Susceptibility to syneresis (STS)Determination of STS was evaluated usingthe drainage method with some modifications (15,18, 19). Approximately 50 g of the set yogurt was cut in a single actionby a ladle. The gel was then weighed and drained on a sieve (an aperture of 38?m) for 15 min at room temperature.

Susceptibility to syneresis (%) wascalculated using the following formula (Eq. 2):                                                                             Eq.2 2.

10.          Water-holding capacity (WHC)The yogurt samples were stirred 25 timesclockwise and anticlockwise with a glass rod to measure their WHC utilizing thecentrifugation method (Universal 320 R, Hettich Zentrifugen, Germany) withseveral modifications (18). Thirty gramsof yogurt were centrifuged at 3313×g for 15 min at 10°C, and the WHC wascalculated as follows (Eq. 3):                                                          Eq.3 2.11.

          Statistical analysisThe obtained data were represented asmean±standard deviation (SD) and werethen analyzed using IBM SPSS Statistics version 19.0. Differences inbetween-subjects variables wereconsidered significant at p<0.05 using a one-way ANOVA, followed bythe Duncan's post-hoc test. 3.             ResultsThe appropriate kernel: nut weight ratioin Kalle-Ghuchi cultivarand the size of its dimensions are among the important physical factors formarketing of this product (Table 1).The extraction of pistachio oil by meansof screw cold-pressing reduced the amount of sample oil by 62.9%.

This oilreduction was accompanied by an increase in the pellet protein percentage from9.35% to 27.70%.

Furthermore, this oil extraction decreased the indices ofpellet lightness (L*), greenness (a*), and yellowness (b*)values in comparison to the kernel (Table 2).Enrichment of the yogurt with the pistachio-pelletdecreased the pH value compared to the control group during the first 7 days.Notably, the increase in the acidity of the fortified yogurt was observed notonly regarding the plain yogurt but also with an increment in the amount ofadded pellet (from T3 to T2) over a period of 14 days (Table 3).On day 1, the spontaneous syneresisrate, which was measured immediately after taking the yogurt from the cold room(4°C), did not differ among the different groups, while susceptibility tosyneresis of the control group at room temperature and after 15 minutes ofdraining was higher than the enriched yogurt samples.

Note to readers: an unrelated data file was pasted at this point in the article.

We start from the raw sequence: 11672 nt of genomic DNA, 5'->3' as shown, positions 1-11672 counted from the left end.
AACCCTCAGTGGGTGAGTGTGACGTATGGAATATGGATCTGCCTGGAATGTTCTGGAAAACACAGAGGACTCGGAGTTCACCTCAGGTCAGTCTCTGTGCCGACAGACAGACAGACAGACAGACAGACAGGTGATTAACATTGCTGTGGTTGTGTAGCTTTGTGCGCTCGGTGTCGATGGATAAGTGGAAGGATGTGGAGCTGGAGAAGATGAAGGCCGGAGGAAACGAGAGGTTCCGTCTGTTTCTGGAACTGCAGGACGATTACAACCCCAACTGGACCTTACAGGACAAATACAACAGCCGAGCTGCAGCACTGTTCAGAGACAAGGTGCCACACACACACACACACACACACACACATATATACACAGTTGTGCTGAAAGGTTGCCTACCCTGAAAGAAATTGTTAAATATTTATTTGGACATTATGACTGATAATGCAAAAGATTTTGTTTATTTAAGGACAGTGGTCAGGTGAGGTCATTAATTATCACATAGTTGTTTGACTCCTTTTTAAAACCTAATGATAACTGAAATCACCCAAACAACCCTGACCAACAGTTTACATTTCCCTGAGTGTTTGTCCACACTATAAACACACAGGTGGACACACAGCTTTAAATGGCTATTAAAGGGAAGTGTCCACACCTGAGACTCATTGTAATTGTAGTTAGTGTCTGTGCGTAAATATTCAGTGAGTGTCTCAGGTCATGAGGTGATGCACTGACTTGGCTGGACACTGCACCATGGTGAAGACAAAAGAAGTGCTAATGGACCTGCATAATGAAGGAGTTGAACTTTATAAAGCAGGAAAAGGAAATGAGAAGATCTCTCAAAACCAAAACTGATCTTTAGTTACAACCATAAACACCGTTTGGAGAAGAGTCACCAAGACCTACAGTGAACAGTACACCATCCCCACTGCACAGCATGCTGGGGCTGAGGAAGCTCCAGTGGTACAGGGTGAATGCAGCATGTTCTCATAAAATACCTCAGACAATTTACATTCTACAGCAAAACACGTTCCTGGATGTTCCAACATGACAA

Spontaneous syneresis ofthe enriched samples was significantly lower than the control group after 7 and14 days. On day 14, the reduction of spontaneous syneresis was even moreevident when comparing fortified yogurt with the control group (plain yogurt),and even the T3 samples showed a lower amount of syneresis than the T2 samples(1.37% versus 2.

25%) (Table 3).Plain yogurt samples (the control group)had less lightness than the milk (Tables 2 and 4). Although there was not anydifference in the lightness of fortified yogurt samples on the first day, after7 and 14 days, enriched yogurts started to show less lightness (Table 4).

Thecolor parameter “a*” indicated an increase in the greenness of theyogurt samples containing pistachio-pellet compared to the control yogurtwithin 14 days. The Increase in the yogurt yellowness in comparison with theinitial milk is clear in the control group (Tables 2 and 4). The higher amountof b* value in the enriched yogurt samples in comparison with thecontrol group indicates higher yellowness of these fortified products. Notably,after 7 and 14 days, the differences in yellowness were observed not only incomparison with the control group but also in T3 and T4 (Table 4). 4.             DiscussionThe presence of significant amounts of proteinand calcium in pistachio and its pellets makes it an appropriate candidate forthe enrichment of food, especially dairy products.